What makes a good teacher?
Showing up to class is a good starting point, but one that about 16 percent of teachers in the country’s 40 largest school districts are failing to meet.
According to a new study from the National Council on Teacher Quality, these “chronically absent” teachers missed 18 or more days of school during the 2012-13 school year. To put that into context, we’re talking a day of teaching every two weeks or so.
For comparison’s sake, a 2012 report from Johns Hopkins University researchers found that about 15 percent of American children are chronically absent.
Chronic student absence has been linked to lower scores and higher dropout levels, and districts make efforts - from parent outreach to truancy punishments - to get kids into desks. But how can we expect students to commit to their studies when they’re faced with a rotating array of substitutes who don’t know them or what their specific needs are academically?
Interestingly, the study found no statistically significant link between teacher absences and the poverty level of their students, which runs counter to the commonly held assumption that poor schools have teachers who are less likely to show up.
While debates about how to improve the U.S. education system consider things like expensive technology innovations and standardized lessons, the good news is that getting teachers to show up could provide a no-cost boost.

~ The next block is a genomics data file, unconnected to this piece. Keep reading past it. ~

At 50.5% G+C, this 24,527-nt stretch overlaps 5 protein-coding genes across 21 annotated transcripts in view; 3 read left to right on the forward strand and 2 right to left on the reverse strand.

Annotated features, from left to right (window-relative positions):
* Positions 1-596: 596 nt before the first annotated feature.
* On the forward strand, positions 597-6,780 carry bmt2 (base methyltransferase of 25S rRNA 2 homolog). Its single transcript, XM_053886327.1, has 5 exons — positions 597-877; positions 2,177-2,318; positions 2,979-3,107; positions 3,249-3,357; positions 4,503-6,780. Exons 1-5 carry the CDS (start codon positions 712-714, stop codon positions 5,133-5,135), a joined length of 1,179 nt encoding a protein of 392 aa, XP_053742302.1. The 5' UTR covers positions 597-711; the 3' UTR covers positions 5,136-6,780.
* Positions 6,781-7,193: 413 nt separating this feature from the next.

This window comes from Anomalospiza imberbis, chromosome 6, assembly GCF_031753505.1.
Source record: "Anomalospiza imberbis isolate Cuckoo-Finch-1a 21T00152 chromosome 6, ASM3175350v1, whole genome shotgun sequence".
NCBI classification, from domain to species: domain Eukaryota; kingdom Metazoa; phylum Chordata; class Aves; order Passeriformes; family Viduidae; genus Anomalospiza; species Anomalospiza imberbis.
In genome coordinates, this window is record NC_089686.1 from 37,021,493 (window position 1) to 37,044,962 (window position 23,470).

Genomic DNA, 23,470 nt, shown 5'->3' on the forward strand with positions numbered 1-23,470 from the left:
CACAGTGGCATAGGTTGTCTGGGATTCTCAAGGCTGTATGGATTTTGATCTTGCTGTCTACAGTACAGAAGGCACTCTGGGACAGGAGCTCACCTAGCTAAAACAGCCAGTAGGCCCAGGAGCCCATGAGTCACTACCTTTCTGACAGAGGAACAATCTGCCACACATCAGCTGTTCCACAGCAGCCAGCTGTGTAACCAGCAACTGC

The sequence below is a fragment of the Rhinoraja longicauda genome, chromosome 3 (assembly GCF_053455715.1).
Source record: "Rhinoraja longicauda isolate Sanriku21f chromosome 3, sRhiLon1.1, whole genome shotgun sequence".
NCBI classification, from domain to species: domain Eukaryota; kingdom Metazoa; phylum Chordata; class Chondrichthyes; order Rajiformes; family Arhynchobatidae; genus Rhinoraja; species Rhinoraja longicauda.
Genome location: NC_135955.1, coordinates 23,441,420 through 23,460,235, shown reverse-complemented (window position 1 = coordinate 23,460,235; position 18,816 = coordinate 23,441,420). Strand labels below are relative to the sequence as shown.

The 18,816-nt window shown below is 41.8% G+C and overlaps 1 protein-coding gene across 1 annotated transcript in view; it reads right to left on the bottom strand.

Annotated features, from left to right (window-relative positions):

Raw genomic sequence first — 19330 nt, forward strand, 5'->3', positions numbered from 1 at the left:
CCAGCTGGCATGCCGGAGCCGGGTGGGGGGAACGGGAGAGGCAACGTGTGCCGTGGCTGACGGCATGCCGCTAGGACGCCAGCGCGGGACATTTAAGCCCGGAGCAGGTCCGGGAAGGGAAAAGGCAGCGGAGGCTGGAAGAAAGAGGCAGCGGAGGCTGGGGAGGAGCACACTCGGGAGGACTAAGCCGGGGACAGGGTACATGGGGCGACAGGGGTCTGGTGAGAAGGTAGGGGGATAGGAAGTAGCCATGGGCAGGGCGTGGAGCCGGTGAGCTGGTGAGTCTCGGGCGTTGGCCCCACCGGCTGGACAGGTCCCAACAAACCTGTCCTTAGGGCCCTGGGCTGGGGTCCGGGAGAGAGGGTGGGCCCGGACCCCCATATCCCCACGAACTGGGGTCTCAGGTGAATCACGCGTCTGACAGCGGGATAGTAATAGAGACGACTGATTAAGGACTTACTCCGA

In fact it could save money. The study found that the 40 districts spent more than $400 million on substitute teachers last school year.
How do we get teachers to come to school?
First, it’s important to note that most do actually show up. On average, the study found that teachers were in the classroom 94 percent of the school year. That means teachers missed, on average, 11 school days out of a 186-day school year. Attendance interventions should be targeted at the minority of instructors who are not pulling their weight.
Second, school board policies that discourage teachers from skipping school don’t work. Some districts reward teachers with everything from pay for unused sick days to football tickets. Others factor attendance records into evaluations and promotion decisions, while some require teachers to provide a signed doctor’s note. The study found that in districts that implement such policies, attendance is roughly the same as in districts that do not set them.
Instead, the report suggests a culture shift. Many districts allow teachers to report absences online. They might be less likely to call in sick if they had to actually call in, specifically to their principal. Anecdotally, teachers told the report’s researchers that absences tend to be lower when their students are redistributed to other classrooms than when a substitute is hired.
The report also notes the importance of finding the cause of the absences and then addressing them - why are the teachers absent? Is there something the schools can do to help teachers minimize those absences?
In other words, there’s no one solution that will work for each district or each teacher, so it’s not an easy fix. But poor teacher attendance is a problem worth considering and one that, according to the study, doesn’t get enough attention.
After all, it doesn’t matter how skilled or how good teachers are if they’re not in the classroom with their students.
Emily DeRuy is a Washington, D.C.-based associate editor, covering education, reproductive rights, and inequality. A San Francisco native, she enjoys Giants baseball and misses Philz terribly.